Why would a perfectly good SQL based application which has been running well for years suddenly start to run slowly?
It’s easy for us iSeries users to forget about database administration because the OS/400 or i5/OS does such a good job of managing this for us.
From time to time an AS/400 (for that is still what I like to call it) logical file (index) can become invalidated. This typically happens if a job is using it when the subsystem goes down for some reason.
Doing a little research what I’ve found is that if an RPG program with the table specified on an F Spec tries to opens a damaged logical it triggers the system to rebuild the logical during the file open. This isn’t the case when you run an SQL statement. The SQL processor only considers currently valid access paths when it builds its access plan, therefore skipping damaged logical (indexes).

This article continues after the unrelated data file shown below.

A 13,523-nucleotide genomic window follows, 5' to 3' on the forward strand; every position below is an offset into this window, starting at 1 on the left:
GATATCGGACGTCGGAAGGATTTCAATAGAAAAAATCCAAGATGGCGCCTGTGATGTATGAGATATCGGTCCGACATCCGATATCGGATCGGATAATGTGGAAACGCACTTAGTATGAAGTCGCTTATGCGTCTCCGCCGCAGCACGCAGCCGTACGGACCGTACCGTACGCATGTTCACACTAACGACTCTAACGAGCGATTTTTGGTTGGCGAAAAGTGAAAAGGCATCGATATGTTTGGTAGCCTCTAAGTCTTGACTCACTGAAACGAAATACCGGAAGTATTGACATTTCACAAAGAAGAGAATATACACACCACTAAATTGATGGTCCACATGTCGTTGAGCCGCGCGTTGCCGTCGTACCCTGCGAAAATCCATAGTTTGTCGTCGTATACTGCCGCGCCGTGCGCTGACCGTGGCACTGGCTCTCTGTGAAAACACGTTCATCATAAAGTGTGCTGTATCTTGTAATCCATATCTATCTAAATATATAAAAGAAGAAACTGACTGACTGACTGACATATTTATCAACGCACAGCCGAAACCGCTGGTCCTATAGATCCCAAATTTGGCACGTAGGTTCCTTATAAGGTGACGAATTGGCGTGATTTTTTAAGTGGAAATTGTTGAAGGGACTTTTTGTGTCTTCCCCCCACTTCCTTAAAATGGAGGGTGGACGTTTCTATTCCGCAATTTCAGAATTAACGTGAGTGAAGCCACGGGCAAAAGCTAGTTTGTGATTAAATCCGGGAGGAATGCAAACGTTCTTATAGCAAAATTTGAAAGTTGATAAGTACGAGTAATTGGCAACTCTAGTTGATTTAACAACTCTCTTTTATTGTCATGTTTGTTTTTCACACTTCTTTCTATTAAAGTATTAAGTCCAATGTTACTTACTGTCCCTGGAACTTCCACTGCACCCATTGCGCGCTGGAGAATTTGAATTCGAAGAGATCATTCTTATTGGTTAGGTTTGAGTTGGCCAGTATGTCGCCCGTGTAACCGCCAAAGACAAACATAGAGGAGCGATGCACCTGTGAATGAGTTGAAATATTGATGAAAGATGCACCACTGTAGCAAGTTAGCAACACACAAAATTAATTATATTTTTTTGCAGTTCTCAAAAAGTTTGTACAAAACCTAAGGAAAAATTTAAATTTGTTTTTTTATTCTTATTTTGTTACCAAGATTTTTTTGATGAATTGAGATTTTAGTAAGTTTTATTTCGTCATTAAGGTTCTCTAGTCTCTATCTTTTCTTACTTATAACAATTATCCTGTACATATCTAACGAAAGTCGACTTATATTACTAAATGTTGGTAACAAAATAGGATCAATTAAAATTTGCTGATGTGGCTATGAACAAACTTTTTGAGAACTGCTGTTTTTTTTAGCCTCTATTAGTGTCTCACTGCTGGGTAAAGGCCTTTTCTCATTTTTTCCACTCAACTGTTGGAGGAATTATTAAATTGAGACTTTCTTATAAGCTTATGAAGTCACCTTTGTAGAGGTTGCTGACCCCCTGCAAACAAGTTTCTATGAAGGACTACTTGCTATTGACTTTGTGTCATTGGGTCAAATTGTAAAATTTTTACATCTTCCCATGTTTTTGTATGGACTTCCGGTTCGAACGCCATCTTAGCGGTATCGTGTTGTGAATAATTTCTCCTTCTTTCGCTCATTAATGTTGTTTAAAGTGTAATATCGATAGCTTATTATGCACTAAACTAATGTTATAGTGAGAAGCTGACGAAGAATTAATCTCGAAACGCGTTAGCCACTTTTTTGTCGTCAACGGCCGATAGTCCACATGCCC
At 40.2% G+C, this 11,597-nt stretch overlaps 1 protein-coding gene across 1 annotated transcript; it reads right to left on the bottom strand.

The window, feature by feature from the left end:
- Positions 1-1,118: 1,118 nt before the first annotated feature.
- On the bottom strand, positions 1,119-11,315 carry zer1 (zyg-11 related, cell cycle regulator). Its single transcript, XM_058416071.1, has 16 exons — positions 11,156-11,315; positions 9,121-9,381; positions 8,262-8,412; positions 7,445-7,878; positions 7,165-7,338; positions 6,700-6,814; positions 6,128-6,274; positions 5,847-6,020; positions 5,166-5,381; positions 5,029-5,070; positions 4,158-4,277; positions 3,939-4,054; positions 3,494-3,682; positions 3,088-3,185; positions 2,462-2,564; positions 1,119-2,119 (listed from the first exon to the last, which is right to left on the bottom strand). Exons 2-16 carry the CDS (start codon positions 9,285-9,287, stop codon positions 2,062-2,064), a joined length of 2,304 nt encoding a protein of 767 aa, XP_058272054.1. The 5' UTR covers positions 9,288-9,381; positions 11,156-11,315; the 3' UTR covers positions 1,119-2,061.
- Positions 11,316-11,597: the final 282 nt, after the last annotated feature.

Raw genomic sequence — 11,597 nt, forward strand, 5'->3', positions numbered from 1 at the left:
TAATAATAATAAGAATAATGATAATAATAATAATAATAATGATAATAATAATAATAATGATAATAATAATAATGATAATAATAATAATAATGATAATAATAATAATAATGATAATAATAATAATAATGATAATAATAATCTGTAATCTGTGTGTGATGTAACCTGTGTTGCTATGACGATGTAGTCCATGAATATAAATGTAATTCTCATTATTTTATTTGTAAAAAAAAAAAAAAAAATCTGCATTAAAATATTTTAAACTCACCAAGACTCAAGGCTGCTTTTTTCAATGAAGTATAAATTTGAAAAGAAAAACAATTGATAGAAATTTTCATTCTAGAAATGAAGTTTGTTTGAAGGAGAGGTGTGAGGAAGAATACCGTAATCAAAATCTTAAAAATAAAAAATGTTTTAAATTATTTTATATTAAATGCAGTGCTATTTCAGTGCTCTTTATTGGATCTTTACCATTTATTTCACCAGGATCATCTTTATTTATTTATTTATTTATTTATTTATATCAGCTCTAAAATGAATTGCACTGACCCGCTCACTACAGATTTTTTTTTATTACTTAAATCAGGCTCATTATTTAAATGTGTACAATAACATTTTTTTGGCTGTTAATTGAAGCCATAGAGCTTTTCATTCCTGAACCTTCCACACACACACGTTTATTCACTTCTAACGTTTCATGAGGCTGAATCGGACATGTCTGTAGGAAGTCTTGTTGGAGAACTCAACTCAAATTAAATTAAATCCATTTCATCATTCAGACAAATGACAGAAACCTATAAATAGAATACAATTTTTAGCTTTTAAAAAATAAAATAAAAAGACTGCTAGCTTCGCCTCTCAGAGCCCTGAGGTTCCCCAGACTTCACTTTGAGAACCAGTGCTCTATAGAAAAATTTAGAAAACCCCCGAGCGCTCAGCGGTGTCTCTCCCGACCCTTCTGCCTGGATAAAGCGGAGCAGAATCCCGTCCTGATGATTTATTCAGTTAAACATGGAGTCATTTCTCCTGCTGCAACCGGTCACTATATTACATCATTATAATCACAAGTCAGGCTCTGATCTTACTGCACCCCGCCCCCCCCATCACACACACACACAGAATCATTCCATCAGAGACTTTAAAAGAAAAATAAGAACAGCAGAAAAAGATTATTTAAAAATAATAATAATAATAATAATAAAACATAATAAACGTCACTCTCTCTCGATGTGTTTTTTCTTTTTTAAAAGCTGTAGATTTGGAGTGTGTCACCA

In my case, this was causing the SQL processor to drop back to a full table scan rather than an indexed lookup. This changed the usual runtime of the SQL statement from less than a second to several minutes.
Using OpsNav and the Visual Explain tool you can view the SQL statement and see exactly what it’s doing but it may still not be obvious why it didn’t use the logical view that you know exists.
The tip is to have your System Operator run the EDTRBDAP (Edit Rebuild of Access Paths) command which will list any damaged access paths. The system gives you an estimated time for the fix which so far we’ve found to be quite accurate. It’s best probably to plan to fix the access path out of normal operational hours. This screen does get displayed during an attended IPL but most SysOps I’ve spoken to say they were taught to just press Enter – because the system will sort the problem out later – which is obviously no longer true if you’re using SQL.